We have offered repeatedly to the business for us to agree to an independent assessment of work load, to determine what is fair and reasonable and use this independent assessment as the basis for a new agreement. They have flatly rejected this and say “it is for us to determine what is fair and reasonable.”
Now given that they normally try and ram “bench marking” down our throats at every opportunity I guess there is a reason why they are not keen on this. They are working backward, they want to be able to make budget cuts in offices that are not related to the actually workload that is done. This is not fair, and not sustainable.
POLITICS AND PRIVATISATION.
A bit of history lesson here...
Back in the distant past of the late 90s a new Labour government was elected. Amongst their number was a young lad who still at this point accepted the need for elections in a democracy called “Peter Mandleson”.
Now our favourite confuser of “mushy peas/ guacamole” had a dream, and that dream was to privatise the post office. This he tried to do, but unfortunately was turned over by the union and the parliamentary labour party who thought this would be unpopular and was fundamentally wrong (funny how history repeats it’s self).
Now “our Pete” wasn’t very happy about this and wanted to create some of the conditions to allow this in the future. A report was commissioned by the now discredited accountancy giant Arthur Anderson which basically concluded competition would not affect service (see an entry I wrote about this a few years ago A1154765).
So it was decided to introduce competition in the UK much earlier than it was due to be introduced elsewhere. Obviously our government wanted to show those awful Europeans that “state aid” was a bad thing by introducing some active state hindrance to show them how it should be done .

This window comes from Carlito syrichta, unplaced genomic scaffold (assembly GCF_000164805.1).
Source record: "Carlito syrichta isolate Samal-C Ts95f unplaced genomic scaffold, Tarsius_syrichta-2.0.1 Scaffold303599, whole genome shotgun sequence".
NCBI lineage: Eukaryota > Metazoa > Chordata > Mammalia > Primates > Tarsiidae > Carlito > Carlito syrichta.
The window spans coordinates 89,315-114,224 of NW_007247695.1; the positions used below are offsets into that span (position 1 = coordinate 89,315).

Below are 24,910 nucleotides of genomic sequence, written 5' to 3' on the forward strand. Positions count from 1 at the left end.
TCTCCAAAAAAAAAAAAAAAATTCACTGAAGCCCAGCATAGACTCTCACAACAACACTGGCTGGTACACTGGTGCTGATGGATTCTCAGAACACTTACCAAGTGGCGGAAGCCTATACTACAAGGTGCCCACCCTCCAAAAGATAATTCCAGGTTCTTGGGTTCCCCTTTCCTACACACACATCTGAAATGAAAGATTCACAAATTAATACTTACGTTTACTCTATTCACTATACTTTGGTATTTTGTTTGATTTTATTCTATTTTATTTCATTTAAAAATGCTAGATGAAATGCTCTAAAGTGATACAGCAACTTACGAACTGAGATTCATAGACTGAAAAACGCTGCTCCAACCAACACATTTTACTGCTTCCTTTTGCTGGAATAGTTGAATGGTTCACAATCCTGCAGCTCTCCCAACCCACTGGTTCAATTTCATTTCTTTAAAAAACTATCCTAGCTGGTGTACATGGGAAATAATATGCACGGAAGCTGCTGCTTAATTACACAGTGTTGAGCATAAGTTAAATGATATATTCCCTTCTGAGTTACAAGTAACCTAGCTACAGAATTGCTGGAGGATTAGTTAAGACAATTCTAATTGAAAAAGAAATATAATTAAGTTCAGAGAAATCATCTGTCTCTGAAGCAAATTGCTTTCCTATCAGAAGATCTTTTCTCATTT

Anyhow a regulator Postcomm was set up and Postcomm did some sums and concluded that the postal market would grow year on year for the next 10 years, and that no more than 15% or Royal Mails business would be taken by the competition.
Now this manifestly wasn’t the case, mail volumes were not steady and the competition took far more business and it was clearly undermining the ability of Royal Mail to offer a universal service. So the CWU asked the government to conduct a review into the postal market which they did, getting a chap called Richard Hooper to investigate this.
Now in the middle of last year Hooper released an interim report that basically concluded the obvious, that regulation of the industry was skewed in favour of increased competition against the necessity of universal public service. That this needed to change. That the basis on which the rules were set was based on incorrect assumptions.
Further it stated that the management of the company were not capable of dealing with the industry and the unions, and that industrial relations had to improve for the business to have a future. All pretty fair to be honest.
However and now not so young Mandleson, who had decided that elections really were an overrated nuisance was bought back into government to shore up the position of our dear Supreme Leader who was about to be ousted in a Blairite coup. He became Lord Mandleson and the de-facto deputy prime minister.
One of the first orders of business was to get the Hooper report re-written to remove the stuff about regulation and competition and make it clear that privatisation was the answer. Funny how history keeps repeating.
Anyhow this is where it gets interesting, we said “no” and had the temerity not only to fight privatisation but to actually... gulp... you know win. Old Mandy did not like this, not at all....
So what happened next was effectively Mandleson used the same management he had previously said were incapable of running the company to attack the union as a proxy. When Dave Snooty mentioned militancy had increased since the privatisation was knocked back he was half right. But the truth is this was managed and cheered on by the government. You might have seen a big report on newsnight last week about a leaked presentation proving government collusion with Royal Mail.